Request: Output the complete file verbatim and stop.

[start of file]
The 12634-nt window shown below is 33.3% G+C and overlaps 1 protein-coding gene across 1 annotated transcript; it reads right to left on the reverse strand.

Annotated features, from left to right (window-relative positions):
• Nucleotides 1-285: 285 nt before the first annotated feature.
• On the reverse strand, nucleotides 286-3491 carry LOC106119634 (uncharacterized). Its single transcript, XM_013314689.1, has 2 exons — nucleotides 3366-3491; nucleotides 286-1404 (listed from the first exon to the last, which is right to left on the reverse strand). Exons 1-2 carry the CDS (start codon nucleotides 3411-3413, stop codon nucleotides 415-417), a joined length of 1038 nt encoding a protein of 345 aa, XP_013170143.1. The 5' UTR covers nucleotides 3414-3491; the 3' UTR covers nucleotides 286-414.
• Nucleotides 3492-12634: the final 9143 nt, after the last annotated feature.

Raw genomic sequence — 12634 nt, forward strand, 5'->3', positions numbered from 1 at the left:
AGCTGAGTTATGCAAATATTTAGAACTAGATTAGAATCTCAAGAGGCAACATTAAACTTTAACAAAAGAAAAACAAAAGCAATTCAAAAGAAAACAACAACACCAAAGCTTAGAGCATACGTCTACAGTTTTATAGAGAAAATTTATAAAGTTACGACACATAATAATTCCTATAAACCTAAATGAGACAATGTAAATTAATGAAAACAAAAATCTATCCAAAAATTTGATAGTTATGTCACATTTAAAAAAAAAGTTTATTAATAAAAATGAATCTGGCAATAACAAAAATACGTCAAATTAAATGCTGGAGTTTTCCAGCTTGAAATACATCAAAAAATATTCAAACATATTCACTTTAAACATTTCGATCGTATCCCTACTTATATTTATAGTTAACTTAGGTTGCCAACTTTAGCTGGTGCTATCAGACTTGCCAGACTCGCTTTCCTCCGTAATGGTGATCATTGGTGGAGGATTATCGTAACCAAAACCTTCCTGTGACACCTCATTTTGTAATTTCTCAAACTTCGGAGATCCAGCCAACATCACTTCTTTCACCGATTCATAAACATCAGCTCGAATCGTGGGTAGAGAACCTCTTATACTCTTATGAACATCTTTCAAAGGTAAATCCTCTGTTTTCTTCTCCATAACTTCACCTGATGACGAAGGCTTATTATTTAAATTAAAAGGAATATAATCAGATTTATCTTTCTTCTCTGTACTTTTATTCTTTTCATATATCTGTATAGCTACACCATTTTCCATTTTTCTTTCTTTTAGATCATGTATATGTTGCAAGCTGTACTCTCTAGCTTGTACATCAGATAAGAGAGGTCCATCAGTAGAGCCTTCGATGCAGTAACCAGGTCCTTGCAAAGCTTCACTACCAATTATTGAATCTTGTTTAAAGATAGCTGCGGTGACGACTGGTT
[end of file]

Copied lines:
The 12634-nt window shown below is 33.3% G+C and overlaps 1 protein-coding gene across 1 annotated transcript; it reads right to left on the reverse strand.

Annotated features, from left to right (window-relative positions):
• Nucleotides 1-285: 285 nt before the first annotated feature.
• On the reverse strand, nucleotides 286-3491 carry LOC106119634 (uncharacterized). Its single transcript, XM_013314689.1, has 2 exons — nucleotides 3366-3491; nucleotides 286-1404 (listed from the first exon to the last, which is right to left on the reverse strand). Exons 1-2 carry the CDS (start codon nucleotides 3411-3413, stop codon nucleotides 415-417), a joined length of 1038 nt encoding a protein of 345 aa, XP_013170143.1. The 5' UTR covers nucleotides 3414-3491; the 3' UTR covers nucleotides 286-414.
• Nucleotides 3492-12634: the final 9143 nt, after the last annotated feature.

Raw genomic sequence — 12634 nt, forward strand, 5'->3', positions numbered from 1 at the left:
AGCTGAGTTATGCAAATATTTAGAACTAGATTAGAATCTCAAGAGGCAACATTAAACTTTAACAAAAGAAAAACAAAAGCAATTCAAAAGAAAACAACAACACCAAAGCTTAGAGCATACGTCTACAGTTTTATAGAGAAAATTTATAAAGTTACGACACATAATAATTCCTATAAACCTAAATGAGACAATGTAAATTAATGAAAACAAAAATCTATCCAAAAATTTGATAGTTATGTCACATTTAAAAAAAAAGTTTATTAATAAAAATGAATCTGGCAATAACAAAAATACGTCAAATTAAATGCTGGAGTTTTCCAGCTTGAAATACATCAAAAAATATTCAAACATATTCACTTTAAACATTTCGATCGTATCCCTACTTATATTTATAGTTAACTTAGGTTGCCAACTTTAGCTGGTGCTATCAGACTTGCCAGACTCGCTTTCCTCCGTAATGGTGATCATTGGTGGAGGATTATCGTAACCAAAACCTTCCTGTGACACCTCATTTTGTAATTTCTCAAACTTCGGAGATCCAGCCAACATCACTTCTTTCACCGATTCATAAACATCAGCTCGAATCGTGGGTAGAGAACCTCTTATACTCTTATGAACATCTTTCAAAGGTAAATCCTCTGTTTTCTTCTCCATAACTTCACCTGATGACGAAGGCTTATTATTTAAATTAAAAGGAATATAATCAGATTTATCTTTCTTCTCTGTACTTTTATTCTTTTCATATATCTGTATAGCTACACCATTTTCCATTTTTCTTTCTTTTAGATCATGTATATGTTGCAAGCTGTACTCTCTAGCTTGTACATCAGATAAGAGAGGTCCATCAGTAGAGCCTTCGATGCAGTAACCAGGTCCTTGCAAAGCTTCACTACCAATTATTGAATCTTGTTTAAAGATAGCTGCGGTGACGACTGGTT